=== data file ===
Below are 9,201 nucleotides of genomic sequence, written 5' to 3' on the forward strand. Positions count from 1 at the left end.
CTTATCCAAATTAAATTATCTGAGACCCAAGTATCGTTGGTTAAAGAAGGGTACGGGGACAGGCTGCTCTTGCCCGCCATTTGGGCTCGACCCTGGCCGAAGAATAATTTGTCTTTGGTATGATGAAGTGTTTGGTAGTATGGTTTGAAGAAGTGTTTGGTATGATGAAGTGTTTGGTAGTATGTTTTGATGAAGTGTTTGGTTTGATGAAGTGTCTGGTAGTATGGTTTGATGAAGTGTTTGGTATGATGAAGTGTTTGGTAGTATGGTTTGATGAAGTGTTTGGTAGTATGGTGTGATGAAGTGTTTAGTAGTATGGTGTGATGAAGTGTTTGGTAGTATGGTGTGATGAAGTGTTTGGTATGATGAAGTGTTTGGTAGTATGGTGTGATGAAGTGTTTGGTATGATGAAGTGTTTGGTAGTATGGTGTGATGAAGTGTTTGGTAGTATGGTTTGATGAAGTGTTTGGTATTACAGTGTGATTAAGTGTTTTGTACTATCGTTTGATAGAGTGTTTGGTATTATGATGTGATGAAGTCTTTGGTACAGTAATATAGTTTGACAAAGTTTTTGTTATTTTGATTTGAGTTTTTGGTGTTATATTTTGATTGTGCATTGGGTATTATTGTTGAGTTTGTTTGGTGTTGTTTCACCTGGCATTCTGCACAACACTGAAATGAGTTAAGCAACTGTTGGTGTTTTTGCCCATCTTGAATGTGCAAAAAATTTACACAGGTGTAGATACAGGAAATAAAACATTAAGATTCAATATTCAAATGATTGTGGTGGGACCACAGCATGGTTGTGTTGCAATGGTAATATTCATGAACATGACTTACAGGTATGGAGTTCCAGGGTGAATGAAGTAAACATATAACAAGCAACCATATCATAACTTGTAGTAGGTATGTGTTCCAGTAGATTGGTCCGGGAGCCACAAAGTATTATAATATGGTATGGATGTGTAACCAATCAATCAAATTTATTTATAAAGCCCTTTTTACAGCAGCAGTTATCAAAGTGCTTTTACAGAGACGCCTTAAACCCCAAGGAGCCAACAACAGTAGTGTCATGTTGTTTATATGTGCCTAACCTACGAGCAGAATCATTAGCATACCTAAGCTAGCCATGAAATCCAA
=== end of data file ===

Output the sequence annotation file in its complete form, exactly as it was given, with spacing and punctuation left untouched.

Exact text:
Below are 9,201 nucleotides of genomic sequence, written 5' to 3' on the forward strand. Positions count from 1 at the left end.
CTTATCCAAATTAAATTATCTGAGACCCAAGTATCGTTGGTTAAAGAAGGGTACGGGGACAGGCTGCTCTTGCCCGCCATTTGGGCTCGACCCTGGCCGAAGAATAATTTGTCTTTGGTATGATGAAGTGTTTGGTAGTATGGTTTGAAGAAGTGTTTGGTATGATGAAGTGTTTGGTAGTATGTTTTGATGAAGTGTTTGGTTTGATGAAGTGTCTGGTAGTATGGTTTGATGAAGTGTTTGGTATGATGAAGTGTTTGGTAGTATGGTTTGATGAAGTGTTTGGTAGTATGGTGTGATGAAGTGTTTAGTAGTATGGTGTGATGAAGTGTTTGGTAGTATGGTGTGATGAAGTGTTTGGTATGATGAAGTGTTTGGTAGTATGGTGTGATGAAGTGTTTGGTATGATGAAGTGTTTGGTAGTATGGTGTGATGAAGTGTTTGGTAGTATGGTTTGATGAAGTGTTTGGTATTACAGTGTGATTAAGTGTTTTGTACTATCGTTTGATAGAGTGTTTGGTATTATGATGTGATGAAGTCTTTGGTACAGTAATATAGTTTGACAAAGTTTTTGTTATTTTGATTTGAGTTTTTGGTGTTATATTTTGATTGTGCATTGGGTATTATTGTTGAGTTTGTTTGGTGTTGTTTCACCTGGCATTCTGCACAACACTGAAATGAGTTAAGCAACTGTTGGTGTTTTTGCCCATCTTGAATGTGCAAAAAATTTACACAGGTGTAGATACAGGAAATAAAACATTAAGATTCAATATTCAAATGATTGTGGTGGGACCACAGCATGGTTGTGTTGCAATGGTAATATTCATGAACATGACTTACAGGTATGGAGTTCCAGGGTGAATGAAGTAAACATATAACAAGCAACCATATCATAACTTGTAGTAGGTATGTGTTCCAGTAGATTGGTCCGGGAGCCACAAAGTATTATAATATGGTATGGATGTGTAACCAATCAATCAAATTTATTTATAAAGCCCTTTTTACAGCAGCAGTTATCAAAGTGCTTTTACAGAGACGCCTTAAACCCCAAGGAGCCAACAACAGTAGTGTCATGTTGTTTATATGTGCCTAACCTACGAGCAGAATCATTAGCATACCTAAGCTAGCCATGAAATCCAA